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[personal profile] caprices
Today I had to write an e-mail of introduction. I dislike business e-mails on the grounds that I do not understand the rules, and no one teaches them. With novels and creative fiction this is fine, where the unspoken standards are actually hauled out, examined, and gleefully broken. With business e-mails, however, there is most assuredly an unspoken standard, but the closest anyone gets to explaining it is "See this example? Do it like this, but not like this because that's not letting your personality/creativity/special genius shine through!"

Journalism has rules for writing articles and stories, just like carpentry has certain rules for building cabinets. They're not rules to restrict and shut you down, they are rules about what works. Surgery is like this too. The reasoning behind the spacing of sutures is high level science dealing with biology and blood flow and immunologic function.

So I will review the rules I know from journalism. Realistically they are applicable to all writing, but it's such a different approach from all the bloody "let your inner creativity shine through" gurus it is hard to think how to make them apply.

Numbered, but not ranked:

1. The Ladder of Abstraction. Actually a new concept for me too, this is the sort of thing writers are expected to intuit. Using nice solid concrete words like concrete and big abstractions like freedom, justice, what have you, creates a nice firm image in the reader's mind. I think I came across my own version of this reading a biography about Tolstoy and why his books are so great. I'm not fond of Tolstoy, but he did do a nice job finding solid ways to describe the peasantry.

2. Alternate long and short. You can have long sentences -- holy cow can you have long sentences, Hemingway took it to the limit and Joyce took it several pages beyond the limit -- as long as you break them up with short sentences. Short. And then you can go back to something long and complicated, because the short sentences are like little anchors keing the reader from getting lost. Get it?

3. Use short words. Short old words are best, as Churchill put it, not least because you get the less literate demographics, but really, there's a lot of strength to mono-syllabic words.

4. Put your strongest line first. The hook. This one can be less obvious, but starting with a question, a startling image, or something that sets the scene. This one is hard to work into e-mails, I am uncertain if small chat and self-introductions have to be included in that invisible format.

5. Active voice! Verbs! No passive voice unless you have good reason for it (diffusing blame or making a statement boring and non-sensationalist).

6. And adjectives must die. Adverbs even more so. Within reason, of course. After all, if you are explaining how to defuse a bomb, probably need to include "red" in the description of the wire. Adverbs in dialogue tags, on the other hand, are nearly always indefensible. (oh, look at that, and adverb AND an adjective, shame on me)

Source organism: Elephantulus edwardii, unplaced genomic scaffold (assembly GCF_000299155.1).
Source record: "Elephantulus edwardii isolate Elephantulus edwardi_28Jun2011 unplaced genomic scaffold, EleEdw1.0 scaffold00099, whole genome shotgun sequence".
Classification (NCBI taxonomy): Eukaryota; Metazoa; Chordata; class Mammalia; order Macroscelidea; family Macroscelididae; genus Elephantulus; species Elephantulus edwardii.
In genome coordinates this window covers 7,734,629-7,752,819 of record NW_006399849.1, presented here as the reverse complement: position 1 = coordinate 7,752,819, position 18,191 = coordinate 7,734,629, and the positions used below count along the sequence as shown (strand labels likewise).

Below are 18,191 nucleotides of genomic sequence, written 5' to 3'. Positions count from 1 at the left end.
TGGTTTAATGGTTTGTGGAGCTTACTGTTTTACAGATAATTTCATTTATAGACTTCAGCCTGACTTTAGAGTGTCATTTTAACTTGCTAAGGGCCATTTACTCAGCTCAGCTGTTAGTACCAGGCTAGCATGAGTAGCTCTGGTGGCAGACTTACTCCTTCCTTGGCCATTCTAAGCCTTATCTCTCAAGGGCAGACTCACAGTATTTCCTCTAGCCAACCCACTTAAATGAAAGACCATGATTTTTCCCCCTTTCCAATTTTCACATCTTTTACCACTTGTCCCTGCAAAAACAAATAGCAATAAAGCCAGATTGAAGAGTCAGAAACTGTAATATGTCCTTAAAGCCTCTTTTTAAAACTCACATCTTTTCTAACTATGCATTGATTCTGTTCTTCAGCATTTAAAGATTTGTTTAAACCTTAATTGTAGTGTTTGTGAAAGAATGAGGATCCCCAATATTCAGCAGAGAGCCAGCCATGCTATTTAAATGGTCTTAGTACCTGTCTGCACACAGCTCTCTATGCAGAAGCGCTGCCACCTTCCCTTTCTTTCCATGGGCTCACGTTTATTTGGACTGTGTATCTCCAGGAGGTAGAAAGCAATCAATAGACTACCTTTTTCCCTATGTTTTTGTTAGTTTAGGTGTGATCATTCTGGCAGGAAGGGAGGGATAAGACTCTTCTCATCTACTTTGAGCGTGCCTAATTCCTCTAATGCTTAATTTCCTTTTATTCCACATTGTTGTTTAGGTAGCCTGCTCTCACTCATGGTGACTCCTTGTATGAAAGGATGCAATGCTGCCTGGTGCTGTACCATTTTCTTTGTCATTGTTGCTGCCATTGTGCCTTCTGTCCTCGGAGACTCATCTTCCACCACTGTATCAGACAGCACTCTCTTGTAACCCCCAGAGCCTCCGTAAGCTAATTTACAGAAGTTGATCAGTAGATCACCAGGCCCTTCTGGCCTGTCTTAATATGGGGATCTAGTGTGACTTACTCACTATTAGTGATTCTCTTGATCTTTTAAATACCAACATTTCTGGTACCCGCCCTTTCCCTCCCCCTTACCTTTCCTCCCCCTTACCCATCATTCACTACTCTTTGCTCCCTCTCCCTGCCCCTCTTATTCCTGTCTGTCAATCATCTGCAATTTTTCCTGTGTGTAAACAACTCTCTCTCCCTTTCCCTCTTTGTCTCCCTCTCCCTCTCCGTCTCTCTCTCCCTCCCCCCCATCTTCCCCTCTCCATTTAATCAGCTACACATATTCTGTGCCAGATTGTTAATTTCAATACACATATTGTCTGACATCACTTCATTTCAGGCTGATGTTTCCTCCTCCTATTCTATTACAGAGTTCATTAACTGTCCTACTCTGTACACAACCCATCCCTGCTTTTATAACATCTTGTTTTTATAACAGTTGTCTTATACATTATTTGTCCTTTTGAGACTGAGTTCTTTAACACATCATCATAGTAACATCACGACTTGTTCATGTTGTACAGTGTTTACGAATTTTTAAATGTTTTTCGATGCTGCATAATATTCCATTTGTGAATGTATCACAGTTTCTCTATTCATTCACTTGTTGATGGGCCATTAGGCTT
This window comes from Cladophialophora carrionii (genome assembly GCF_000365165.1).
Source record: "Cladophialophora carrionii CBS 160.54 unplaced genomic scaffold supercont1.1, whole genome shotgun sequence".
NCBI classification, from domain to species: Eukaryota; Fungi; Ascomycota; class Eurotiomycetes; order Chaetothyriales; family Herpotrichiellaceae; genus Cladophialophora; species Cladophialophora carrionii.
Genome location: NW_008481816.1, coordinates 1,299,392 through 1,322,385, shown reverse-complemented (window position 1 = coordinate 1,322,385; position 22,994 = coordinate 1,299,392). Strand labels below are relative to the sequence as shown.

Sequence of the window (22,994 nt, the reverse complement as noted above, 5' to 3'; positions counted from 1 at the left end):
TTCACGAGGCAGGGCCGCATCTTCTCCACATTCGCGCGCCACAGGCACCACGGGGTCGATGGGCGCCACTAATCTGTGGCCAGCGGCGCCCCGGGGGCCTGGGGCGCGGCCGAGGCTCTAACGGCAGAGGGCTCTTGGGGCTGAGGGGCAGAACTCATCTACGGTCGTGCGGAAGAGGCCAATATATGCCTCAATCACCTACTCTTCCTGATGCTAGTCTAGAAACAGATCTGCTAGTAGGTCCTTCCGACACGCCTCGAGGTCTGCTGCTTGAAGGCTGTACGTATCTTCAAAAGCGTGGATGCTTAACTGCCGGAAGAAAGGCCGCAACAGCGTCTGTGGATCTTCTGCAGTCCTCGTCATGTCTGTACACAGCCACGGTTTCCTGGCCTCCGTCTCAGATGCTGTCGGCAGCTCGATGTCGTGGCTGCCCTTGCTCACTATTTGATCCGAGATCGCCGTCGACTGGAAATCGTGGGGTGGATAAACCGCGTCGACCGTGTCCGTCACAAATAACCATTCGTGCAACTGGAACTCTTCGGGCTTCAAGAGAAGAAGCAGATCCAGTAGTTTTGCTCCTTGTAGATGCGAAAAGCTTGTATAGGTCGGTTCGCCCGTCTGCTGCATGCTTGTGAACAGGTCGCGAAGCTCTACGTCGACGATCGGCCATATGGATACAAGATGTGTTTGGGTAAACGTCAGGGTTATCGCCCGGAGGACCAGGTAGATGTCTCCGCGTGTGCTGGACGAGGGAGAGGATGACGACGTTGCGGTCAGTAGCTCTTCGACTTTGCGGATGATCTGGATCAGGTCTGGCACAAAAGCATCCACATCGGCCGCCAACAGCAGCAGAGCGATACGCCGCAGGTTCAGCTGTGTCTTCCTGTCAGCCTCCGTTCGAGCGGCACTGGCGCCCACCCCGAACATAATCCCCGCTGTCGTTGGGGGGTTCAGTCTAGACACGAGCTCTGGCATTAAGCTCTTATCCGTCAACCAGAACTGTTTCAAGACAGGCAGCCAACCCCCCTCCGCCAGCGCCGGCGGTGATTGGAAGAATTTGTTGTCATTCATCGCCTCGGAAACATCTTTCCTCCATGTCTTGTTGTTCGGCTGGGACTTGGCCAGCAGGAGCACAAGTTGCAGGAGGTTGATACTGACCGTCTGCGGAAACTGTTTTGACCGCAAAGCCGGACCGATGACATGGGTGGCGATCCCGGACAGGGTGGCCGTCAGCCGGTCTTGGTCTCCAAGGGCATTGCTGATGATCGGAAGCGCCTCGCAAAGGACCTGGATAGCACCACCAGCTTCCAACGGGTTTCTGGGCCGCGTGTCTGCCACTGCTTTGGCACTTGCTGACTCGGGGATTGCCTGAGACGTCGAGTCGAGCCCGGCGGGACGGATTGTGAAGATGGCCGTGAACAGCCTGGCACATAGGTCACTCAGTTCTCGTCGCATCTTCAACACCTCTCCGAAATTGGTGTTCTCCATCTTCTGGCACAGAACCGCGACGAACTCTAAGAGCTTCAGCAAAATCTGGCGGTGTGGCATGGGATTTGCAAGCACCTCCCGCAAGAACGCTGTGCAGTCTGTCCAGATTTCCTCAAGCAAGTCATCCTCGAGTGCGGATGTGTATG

7. If in doubt, cut it out. (as opposed to the surgeon's motto, a chance to cut is a chance to cure)
8. If it bleeds, it leads. (again, the difference with surgery would be: all bleeding stops...eventually)

9. People respond to emotion. This seems to be the hardest concept for scientists to grasp, who seem to think that interest in science should be pure and untainted by pandering to baser interests, like self-interest. Which has a neat little loophole for altruistic behavior precisely because people respond emotionally as though they felt other's pain and joys. See--it's not a BAD thing, it's a GOOD thing!

10. Grammar is good except when it's better off colloquial. There is a place for that sort of thing, along with aphorisms and vernacular, but very, very sparingly used. Sentence fragments, on the other hand, can be sprikled about like mad! So say I, not sure anyone agrees with me.

11. Repetition is lovely, repetition is good. Repetition can drive a point home.

12. Lists of more than three bore us. If you must, no more than five and really deeply consider numbering them and putting them in a little bulleted list. (and then you can add as many as you want!)

13. Paragraph breaks. Almost as helpful as long-short sentence repetition, and easier to see.

14. Read it aloud. Ignore all these other rules, but read it aloud and you will see what NEEDS to be changed or taken out.

All of these and other things that do not occur to me at one-thirty in the morning are going through my head when I write, though I admit the more structural concepts require more work and do not usually make it into the first draft. You notice I made no mention of inverted triangle, the most treasured of journalistic techniques for constructing a story. Yeah, no, not tonight. I suppose these all apply to business e-mails, really. So maybe what my gripe is, is not that I'm not allowed to use my journalistic flair, it's that business e-mails have an additional layer of etiquette I can't quite see. How do you address anyone, these days, for instance? Mister seems odd, missis even more so, and so, for the people I'm usually writing too, I end up with Professor or Doctor. I like Doctor. No one finds it odd (I suspect Professor gets a double take here and there, but heaven forbid I go so informal as 'mister'. This probably says more about the amount of time I have spent among the overeducated than anything).

Losing my train of thought here. Writing tips! Use 'em.

June 2014

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